While science bloggers are filling in for the rapidly disappearing species known as the “science journalist”, new outlets for communicating science to the public have arisen as well. Perhaps the best known and most viewed of these outlets is TED (Technology, Entertainment, Design), whose 18 minute TED Talks present entertaining and inspiring messages, often revolving around new scientific breakthroughs. While the production values of TED Talks are always top-notch, questions are arising about the quality and veracity of the content.

I’ve generally been a fan of TED Talks, and can immediately recall several that were completely astonishing. This talk, featuring examples of cephalopod camouflage and behavioral coloration still blows my mind every time I see it:

But increasingly, TED Talks are being called out for their lack of quality control. The “Vending Machine for Crows” talk was one of the first to be noticed to be inaccurate, and more and more (and more) have been called into question. The inconsistent nature and lack of vetting has made me approach TED Talks much more skeptically, and I have a hard time watching them without assuming that what I’m hearing is at least an overstatement of fact, if not complete fiction.

We are often confronted with the shortcomings of the journal peer review process, but the TED Talks perhaps give us a glimpse of what journals would be like if we relied entirely on post-publication peer review. Sure, the egregiously wrong talks have been criticized, but the number of viewers aware of those criticisms is likely much smaller than the number who have viewed the talks and taken them as factual. It seems much harder to correct the record after the fact and the unclear level of reliability reduces trust, something we surely want to avoid.

Martin Robbins goes so far as to compare TED Talks to religious proselytizing, and that the content itself is less important than how the audience feels:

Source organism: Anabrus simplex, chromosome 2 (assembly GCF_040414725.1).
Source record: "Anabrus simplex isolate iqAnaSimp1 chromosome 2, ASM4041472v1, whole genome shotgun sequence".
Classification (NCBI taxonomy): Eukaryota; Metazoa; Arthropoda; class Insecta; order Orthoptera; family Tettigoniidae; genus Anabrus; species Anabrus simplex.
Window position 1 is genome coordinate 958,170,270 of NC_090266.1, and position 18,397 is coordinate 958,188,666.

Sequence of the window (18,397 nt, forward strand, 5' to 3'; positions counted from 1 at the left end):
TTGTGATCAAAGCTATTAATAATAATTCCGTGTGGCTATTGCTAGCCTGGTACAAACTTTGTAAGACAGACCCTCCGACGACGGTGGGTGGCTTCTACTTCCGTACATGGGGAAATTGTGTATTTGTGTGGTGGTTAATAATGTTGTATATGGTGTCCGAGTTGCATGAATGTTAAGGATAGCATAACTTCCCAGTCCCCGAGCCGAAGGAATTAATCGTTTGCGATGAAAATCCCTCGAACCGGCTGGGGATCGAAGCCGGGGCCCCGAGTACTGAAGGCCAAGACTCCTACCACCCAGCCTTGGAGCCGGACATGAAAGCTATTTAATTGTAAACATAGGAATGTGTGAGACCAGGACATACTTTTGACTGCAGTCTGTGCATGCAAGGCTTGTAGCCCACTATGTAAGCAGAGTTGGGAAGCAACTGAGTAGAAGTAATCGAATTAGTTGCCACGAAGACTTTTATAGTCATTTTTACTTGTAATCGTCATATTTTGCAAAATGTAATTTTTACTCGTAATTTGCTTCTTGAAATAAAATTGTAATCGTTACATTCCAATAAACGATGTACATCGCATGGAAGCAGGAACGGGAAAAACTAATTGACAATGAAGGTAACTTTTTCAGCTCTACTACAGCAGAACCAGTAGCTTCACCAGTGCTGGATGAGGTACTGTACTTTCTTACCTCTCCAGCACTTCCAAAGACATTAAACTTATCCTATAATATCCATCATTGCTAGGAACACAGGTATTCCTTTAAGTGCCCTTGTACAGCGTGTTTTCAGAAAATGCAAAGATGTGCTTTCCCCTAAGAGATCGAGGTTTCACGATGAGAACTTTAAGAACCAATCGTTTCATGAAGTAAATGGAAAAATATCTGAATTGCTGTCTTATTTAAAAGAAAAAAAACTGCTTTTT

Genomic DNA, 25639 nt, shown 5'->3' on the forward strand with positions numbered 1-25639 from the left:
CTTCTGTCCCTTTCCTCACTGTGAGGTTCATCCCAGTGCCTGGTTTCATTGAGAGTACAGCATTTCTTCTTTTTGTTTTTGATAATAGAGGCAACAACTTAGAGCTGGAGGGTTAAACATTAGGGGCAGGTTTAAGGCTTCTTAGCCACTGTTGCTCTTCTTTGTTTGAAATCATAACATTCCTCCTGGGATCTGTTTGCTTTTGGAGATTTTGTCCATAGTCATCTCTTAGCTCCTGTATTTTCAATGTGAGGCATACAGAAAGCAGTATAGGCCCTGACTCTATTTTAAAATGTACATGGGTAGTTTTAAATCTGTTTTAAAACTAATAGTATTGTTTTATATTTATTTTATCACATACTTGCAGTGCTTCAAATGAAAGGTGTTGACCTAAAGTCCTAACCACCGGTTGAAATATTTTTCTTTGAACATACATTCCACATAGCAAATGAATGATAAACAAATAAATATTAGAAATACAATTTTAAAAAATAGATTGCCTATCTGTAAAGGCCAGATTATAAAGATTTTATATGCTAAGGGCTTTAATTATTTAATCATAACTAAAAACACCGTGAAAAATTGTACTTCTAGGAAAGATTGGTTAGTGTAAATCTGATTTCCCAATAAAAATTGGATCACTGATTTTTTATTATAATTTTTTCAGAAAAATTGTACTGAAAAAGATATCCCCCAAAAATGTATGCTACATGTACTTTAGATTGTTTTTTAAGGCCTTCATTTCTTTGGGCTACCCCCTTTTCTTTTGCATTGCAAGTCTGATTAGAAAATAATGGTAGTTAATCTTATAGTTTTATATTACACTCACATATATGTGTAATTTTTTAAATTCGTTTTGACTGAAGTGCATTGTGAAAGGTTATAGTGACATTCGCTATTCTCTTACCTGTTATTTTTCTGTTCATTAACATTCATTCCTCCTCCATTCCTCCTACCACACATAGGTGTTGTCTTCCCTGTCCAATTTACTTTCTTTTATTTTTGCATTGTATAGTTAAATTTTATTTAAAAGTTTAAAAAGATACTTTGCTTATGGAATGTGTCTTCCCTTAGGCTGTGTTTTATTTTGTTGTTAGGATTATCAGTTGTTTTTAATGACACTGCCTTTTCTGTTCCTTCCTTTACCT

Ultimately, the TED phenomenon only makes sense when you realise that it’s all about the audience. TED Talks are designed to make people feel good about themselves; to flatter them and make them feel clever and knowledgeable; to give them the impression that they’re part of an elite group making the world a better place.

Even so, Carl Zimmer notes the incredible power that the production values and style add to the presentations. If the academic research world wants to reach the mainstream audience in a fascinating and entertaining manner, there is much to learn from TED Talks.

This being Friday though, I don’t want to leave things on such a serious note as you relax over the weekend. Perhaps one of the greatest things about TED Talks have been the parodies they’ve inspired. We’ve posted them before, perhaps this one being the best skewering of the “social media guru” ever presented. Conan O’Brien has recently had comedians doing their own trailers for imaginary TED Talks as well. While Patton Oswalt’s is wonderfully absurd, Paul Scheer really seems to nail the form better:

David Crotty

David Crotty

David Crotty is a Senior Consultant at Clarke & Esposito, a boutique management consulting firm focused on strategic issues related to professional and academic publishing and information services. Previously, David was the Editorial Director, Journals Policy for Oxford University Press. He oversaw journal policy across OUP’s journals program, drove technological innovation, and served as an information officer. David acquired and managed a suite of research society-owned journals with OUP, and before that was the Executive Editor for Cold Spring Harbor Laboratory Press, where he created and edited new science books and journals, along with serving as a journal Editor-in-Chief. He has served on the Board of Directors for the STM Association, the Society for Scholarly Publishing and CHOR, Inc., as well as The AAP-PSP Executive Council. David received his PhD in Genetics from Columbia University and did developmental neuroscience research at Caltech before moving from the bench to publishing.


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